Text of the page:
Why is anyone shocked by this? It’s never a surprise when a highly thought-of male athlete struggles during his rookie season and fails to take his team to another level right away. Even if a player doesn’t struggle out of the gate, it usually takes a while for him to make his team a contender. For example, Michael Jordan may have averaged 28.2 points per game during his 1984/1985 rookie season, numbers good enough to be named Rookie of the Year, but the Bulls only won 38 games. LeBron James may have averaged 20.9 points per game during his 2003/2004 rookie campaign, numbers good enough to earn him Rookie of the Year honors, but the Cavaliers only won 35 games.

Also, why is everyone surprised that Clark is being aggressively targeted by Fever opponents, like she was when Chennedy Carter screamed an expletive in her direction and flagrantly knocked her to the court in a game vs. the Chicago Sky on June 1?

Clark is a bit of a bleep talker and was seen dishing some of it out to Carter right before this happened. In other words, Clark is a competitor, and so is Carter. Carter is also probably a little jealous of this phenom who is getting all of the attention. Maybe Carter doesn’t think much of Clark’s game. In fact, she said exactly that on social media shortly after her controversial foul on the rookie, insisting that Clark is a three-point shooter and nothing more than that.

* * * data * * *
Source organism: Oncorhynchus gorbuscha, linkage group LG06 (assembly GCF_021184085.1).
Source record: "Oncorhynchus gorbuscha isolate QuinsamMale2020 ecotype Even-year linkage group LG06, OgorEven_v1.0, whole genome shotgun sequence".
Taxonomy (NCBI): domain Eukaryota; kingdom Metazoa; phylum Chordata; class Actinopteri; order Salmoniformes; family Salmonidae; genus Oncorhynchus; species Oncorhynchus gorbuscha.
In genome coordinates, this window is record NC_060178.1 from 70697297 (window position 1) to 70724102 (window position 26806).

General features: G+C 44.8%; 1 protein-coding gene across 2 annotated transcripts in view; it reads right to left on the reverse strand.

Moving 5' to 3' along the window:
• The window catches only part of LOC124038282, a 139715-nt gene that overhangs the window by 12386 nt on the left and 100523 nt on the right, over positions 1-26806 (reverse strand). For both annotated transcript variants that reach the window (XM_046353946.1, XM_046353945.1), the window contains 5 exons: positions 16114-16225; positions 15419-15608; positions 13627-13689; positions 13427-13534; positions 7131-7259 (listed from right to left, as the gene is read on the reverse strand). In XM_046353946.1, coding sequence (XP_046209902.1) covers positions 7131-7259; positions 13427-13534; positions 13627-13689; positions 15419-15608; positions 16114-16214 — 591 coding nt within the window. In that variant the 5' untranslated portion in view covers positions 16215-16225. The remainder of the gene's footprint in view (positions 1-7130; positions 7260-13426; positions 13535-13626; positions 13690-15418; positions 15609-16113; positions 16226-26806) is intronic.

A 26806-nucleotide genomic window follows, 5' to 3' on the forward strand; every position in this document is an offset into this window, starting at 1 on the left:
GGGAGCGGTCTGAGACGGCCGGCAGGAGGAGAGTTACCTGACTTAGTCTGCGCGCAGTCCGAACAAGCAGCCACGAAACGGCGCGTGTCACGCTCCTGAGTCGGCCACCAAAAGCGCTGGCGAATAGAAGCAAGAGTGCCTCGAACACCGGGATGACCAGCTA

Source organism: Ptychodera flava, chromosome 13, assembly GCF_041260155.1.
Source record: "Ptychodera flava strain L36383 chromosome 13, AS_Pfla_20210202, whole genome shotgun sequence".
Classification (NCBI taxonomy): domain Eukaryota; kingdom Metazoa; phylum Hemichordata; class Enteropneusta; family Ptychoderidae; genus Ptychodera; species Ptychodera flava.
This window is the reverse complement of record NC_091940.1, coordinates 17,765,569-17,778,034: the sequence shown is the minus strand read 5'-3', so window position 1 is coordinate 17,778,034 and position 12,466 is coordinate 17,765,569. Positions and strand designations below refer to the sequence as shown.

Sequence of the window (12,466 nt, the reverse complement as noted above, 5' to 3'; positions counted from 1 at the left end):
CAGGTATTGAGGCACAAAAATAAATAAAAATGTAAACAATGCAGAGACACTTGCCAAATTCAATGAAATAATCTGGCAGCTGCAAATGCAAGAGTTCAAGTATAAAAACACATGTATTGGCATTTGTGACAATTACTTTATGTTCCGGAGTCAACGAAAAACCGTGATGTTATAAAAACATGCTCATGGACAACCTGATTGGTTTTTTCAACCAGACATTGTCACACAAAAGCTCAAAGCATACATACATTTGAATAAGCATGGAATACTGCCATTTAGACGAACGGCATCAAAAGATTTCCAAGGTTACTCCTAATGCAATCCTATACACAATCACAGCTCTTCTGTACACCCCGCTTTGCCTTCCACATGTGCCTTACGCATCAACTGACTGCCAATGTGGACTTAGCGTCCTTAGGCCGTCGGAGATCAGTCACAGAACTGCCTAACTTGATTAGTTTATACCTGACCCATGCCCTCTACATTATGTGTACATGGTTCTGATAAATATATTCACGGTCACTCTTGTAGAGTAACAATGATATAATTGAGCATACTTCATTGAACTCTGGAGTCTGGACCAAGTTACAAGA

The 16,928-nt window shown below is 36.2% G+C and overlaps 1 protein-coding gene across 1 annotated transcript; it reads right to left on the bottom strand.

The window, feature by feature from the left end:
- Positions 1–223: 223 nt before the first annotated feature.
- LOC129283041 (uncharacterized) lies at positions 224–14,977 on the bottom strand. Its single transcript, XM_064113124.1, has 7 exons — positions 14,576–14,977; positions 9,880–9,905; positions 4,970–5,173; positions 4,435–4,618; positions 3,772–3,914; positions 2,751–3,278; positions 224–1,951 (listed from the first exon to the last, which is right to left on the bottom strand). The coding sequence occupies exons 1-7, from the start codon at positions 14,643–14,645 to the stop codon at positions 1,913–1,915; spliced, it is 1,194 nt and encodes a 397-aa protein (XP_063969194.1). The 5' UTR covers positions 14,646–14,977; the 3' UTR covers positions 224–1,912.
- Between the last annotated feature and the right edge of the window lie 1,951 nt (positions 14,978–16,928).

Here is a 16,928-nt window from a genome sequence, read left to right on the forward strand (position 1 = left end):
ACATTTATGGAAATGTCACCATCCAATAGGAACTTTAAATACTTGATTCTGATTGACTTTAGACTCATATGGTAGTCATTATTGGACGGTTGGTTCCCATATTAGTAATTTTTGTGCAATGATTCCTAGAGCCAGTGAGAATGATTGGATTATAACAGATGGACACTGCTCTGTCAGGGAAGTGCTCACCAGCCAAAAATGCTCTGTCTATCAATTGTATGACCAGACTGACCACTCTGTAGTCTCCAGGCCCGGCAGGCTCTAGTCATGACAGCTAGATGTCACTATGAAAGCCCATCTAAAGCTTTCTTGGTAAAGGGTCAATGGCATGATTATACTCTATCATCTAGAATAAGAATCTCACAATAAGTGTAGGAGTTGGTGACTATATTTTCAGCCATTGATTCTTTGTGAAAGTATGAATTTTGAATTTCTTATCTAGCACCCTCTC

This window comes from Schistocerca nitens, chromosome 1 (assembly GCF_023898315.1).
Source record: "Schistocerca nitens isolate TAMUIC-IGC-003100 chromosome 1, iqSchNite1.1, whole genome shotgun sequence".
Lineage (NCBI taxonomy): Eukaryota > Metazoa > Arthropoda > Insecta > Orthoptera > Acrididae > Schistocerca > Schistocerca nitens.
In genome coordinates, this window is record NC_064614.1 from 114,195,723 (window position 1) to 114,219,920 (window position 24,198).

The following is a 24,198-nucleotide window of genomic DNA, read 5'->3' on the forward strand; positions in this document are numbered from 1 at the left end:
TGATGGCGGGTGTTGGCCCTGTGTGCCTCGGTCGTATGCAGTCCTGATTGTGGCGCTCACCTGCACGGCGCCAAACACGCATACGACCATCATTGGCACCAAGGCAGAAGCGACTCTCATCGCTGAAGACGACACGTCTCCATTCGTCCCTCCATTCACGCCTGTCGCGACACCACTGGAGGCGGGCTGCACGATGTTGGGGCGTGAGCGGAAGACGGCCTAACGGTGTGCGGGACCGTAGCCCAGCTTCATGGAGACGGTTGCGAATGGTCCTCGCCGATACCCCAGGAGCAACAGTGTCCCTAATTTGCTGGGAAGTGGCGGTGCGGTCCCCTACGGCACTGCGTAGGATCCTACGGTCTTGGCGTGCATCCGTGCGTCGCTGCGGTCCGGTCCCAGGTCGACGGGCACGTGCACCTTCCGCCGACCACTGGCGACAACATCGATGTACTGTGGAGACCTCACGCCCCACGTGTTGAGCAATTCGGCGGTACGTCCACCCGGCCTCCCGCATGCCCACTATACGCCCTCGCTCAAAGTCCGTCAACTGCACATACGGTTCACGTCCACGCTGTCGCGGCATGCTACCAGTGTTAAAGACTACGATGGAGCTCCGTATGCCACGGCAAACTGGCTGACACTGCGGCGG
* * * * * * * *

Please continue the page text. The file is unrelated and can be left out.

A young phenom, someone who is seen as a generational talent, is being targeted by her opponents? There’s also some overt jealousy around the league. Where have we seen that before? Oh yeah, every time a young male athlete joins a league, is hyped up and given a lot of media attention before he even does anything.

It’s human nature, not just the nature of women, which is something that has been said more than once by ignorant folks on social media.

Also, Clark, whose rookie salary is $76,500, signed a $28 million deal with Nike before she even stepped onto a WNBA court. The top players in the WNBA are making around $200,000 a year; you don’t think they resent this young rookie making so much in endorsements before she’s even proven herself at the professional level?

There’s also the matter of other WNBA rookies, like Angel Reese, who was Clark’s biggest rival in college. In fact, Reese and LSU defeated Clark and the Hawkeyes in the 2023 title game.

Reese, who was drafted by the Sky, was seen clapping during Carter’s hard foul on Clark. Reese has also said she doesn’t mind playing the “bad guy,” and that Clark isn’t the only reason women’s basketball has gained a higher profile in recent years.

But Clark is the top reason, and probably 99 percent of it.